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SEC New Auditor Rules Proposal

Modernization of the regs?

By John M. Baker, Esq.


On November 6, 2000 the SEC announced that it will consider adoption of its proposed rules on auditor independence at an open meeting on Wednesday, November 15, 2000, at 10 am. According to the SEC’s announcement, the rule amendments are intended to modernize the Commission’s regulations regarding investments by auditors and members of their families, auditors’ employment relationship, and the scope of services provided by audit firms to their audit clients. In addition, the rules would require companies to disclose in their annual proxy statements certain information about non-audit services provided by their auditors during the last fiscal year.

The SEC press release is available at http://www.sec.gov/news/adoptai.htm The proposed regulations are enormously controversial, and it is interesting that their consideration is timed to be immediately after the election and so soon after the adoption of Regulation FD.

The SEC has an unusually large amount of relevant material online, with links collected at http://www.sec.gov/news/whatshot.htm#aud

For my prior posts on the proposal, see http://www.egroups.com/message/fundlaw/332 and http://www.egroups.com/message/fundlaw/255

The SEC’s Office of the Chief Accountant recently issued a no-action letter to KPMG LLP on auditor independence. KPMG LLP (Oct. 16, 2000). KPMG sought assurance that, following the initial public offering of KPMG Consulting, Inc. (“KCI”), to the extent KCI provides certain consulting services for, enters into business relationships with, and/or makes investments in KPMG audit clients, or to the extent that KPMG audit clients invest in KCI, KPMG’s independence will not be deemed impaired under SEC rules.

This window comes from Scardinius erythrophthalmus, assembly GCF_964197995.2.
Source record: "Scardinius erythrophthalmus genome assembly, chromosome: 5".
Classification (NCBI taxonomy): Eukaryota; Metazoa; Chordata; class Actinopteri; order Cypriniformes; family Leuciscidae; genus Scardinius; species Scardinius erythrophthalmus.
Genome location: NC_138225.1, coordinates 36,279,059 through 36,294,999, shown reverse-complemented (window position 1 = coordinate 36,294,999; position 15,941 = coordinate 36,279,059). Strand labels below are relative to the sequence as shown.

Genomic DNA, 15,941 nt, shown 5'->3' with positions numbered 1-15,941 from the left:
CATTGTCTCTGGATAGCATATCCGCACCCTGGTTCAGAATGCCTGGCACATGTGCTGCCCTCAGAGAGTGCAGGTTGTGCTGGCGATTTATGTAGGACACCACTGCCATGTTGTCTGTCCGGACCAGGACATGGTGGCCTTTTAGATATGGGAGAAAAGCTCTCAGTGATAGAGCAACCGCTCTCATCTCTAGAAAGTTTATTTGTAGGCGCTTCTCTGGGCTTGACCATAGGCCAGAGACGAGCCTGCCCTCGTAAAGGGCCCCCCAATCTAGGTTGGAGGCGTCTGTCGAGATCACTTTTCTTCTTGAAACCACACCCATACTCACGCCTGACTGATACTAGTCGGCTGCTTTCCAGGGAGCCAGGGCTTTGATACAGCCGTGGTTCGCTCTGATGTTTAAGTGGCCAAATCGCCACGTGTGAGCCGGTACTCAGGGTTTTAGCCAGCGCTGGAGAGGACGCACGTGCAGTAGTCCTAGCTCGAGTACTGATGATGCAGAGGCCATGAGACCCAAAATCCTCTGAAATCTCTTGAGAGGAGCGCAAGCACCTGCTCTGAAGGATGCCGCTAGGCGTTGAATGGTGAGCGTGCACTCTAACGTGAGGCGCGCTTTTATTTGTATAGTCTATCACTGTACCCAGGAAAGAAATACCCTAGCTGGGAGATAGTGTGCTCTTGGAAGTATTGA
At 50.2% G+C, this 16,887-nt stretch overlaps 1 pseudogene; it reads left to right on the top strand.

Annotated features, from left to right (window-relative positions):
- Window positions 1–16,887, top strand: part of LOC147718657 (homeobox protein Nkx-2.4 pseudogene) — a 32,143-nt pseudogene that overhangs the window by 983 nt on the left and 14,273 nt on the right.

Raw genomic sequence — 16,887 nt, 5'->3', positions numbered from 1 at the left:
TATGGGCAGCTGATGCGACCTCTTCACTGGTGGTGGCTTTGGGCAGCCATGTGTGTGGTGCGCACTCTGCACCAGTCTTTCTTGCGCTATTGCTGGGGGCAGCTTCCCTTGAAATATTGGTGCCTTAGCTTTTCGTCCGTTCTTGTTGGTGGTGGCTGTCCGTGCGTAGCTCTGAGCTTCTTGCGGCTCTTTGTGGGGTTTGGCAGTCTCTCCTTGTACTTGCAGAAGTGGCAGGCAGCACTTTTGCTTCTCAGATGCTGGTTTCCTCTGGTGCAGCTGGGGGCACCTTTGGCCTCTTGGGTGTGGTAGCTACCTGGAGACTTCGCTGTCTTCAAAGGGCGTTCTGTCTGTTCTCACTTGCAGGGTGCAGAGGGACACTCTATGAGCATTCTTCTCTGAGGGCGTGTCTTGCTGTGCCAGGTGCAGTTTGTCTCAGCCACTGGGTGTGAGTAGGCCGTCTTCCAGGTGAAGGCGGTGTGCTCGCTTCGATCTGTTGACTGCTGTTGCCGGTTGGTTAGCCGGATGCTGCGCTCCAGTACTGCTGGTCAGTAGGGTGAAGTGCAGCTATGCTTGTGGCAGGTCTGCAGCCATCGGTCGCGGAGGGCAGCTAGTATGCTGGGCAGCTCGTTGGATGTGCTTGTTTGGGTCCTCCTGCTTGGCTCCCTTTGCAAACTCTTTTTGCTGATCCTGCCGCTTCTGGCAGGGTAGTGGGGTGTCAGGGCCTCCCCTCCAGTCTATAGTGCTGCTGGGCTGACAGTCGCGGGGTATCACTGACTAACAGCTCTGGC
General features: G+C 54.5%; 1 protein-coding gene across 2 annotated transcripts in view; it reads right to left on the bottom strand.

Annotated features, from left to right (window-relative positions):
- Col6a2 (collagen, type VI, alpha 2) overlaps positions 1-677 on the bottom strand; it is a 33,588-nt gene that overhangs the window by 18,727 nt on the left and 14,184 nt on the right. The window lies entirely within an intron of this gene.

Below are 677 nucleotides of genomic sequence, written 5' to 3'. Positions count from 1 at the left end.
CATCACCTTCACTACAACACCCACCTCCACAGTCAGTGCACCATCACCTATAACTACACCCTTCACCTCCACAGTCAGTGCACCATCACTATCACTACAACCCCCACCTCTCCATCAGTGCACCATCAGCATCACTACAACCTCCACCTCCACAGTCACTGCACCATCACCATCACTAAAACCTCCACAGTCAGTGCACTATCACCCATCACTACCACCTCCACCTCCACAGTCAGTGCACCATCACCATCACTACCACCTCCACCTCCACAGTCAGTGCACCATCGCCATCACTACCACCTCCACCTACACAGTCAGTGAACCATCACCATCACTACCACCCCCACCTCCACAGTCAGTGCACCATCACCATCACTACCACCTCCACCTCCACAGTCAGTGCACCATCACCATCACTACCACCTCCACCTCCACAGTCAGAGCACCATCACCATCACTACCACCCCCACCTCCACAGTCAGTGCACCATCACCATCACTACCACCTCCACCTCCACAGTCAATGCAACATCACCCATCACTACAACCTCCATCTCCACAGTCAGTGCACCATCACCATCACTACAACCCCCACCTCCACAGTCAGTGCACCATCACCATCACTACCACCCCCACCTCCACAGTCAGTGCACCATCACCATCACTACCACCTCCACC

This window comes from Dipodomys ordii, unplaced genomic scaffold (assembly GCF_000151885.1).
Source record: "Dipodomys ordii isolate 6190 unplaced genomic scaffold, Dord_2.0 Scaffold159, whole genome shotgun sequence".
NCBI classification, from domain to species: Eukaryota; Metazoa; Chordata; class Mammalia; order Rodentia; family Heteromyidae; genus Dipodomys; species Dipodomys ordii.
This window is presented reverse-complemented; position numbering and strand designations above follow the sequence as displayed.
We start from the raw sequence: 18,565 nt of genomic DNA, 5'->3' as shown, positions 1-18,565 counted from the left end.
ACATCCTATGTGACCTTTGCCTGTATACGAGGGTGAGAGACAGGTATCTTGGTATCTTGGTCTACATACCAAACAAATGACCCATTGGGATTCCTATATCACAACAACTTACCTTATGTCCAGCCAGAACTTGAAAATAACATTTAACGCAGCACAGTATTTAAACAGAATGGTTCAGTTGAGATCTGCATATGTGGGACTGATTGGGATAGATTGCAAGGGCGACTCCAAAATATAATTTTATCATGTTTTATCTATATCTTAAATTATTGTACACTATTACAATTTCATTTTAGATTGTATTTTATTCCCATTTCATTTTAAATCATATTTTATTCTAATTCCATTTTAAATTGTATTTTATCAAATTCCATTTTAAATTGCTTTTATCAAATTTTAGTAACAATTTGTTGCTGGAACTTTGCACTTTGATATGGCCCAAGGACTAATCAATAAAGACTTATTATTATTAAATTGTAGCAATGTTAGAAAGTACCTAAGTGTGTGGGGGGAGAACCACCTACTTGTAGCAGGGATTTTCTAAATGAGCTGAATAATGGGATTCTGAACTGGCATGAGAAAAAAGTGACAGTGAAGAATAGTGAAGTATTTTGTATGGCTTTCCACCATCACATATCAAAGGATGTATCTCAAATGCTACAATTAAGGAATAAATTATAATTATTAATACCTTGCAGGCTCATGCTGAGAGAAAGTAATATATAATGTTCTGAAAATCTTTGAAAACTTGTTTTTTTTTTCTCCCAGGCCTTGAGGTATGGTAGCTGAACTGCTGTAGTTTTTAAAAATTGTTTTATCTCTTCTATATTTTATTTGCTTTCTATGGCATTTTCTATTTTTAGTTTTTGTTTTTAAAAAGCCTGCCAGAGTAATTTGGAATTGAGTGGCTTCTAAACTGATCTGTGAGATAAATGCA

The SEC staff agreed to the no-action position, subject to a number of conditions. Those conditions will, among other things:

  1. limit at the outset and within five years end KPMG’s equity interest in KCI;
  2. impose limitations on KCI’s use of the KPMG name;
  3. require a strict separation of the corporate governance of KPMG and KCI;
  4. forbid any revenue or profit sharing between KPMG and KCI;
  5. forbid any joint marketing agreements between KPMG and KCI; and
  6. limit any shared services between KPMG and KCI.

The KPMG letter is available at http://www.sec.gov/offices/account/kmpgnoac.htm


Copyright 2000, John M. Baker, Esq., Stradley, Ronon, Stevens & Young, LLP, 1220 19th Street, N.W., Suite 700, Washington, DC 20036 – (202) 822-9611- Fax (202) 822-0140 This article was originally posted to the FundLaw List, http://www.egroups.com/group/fundlaw. To subscribe to FundLaw, send a blank e-mail to fundlaw-subscribe@egroups.com


Nothing herein is intended as legal or financial advice. The law is different in different jurisdictions, and the facts of a particular matter can change the application of the law. Please consult an attorney or your financial advisor before acting upon the information contained in this article.  


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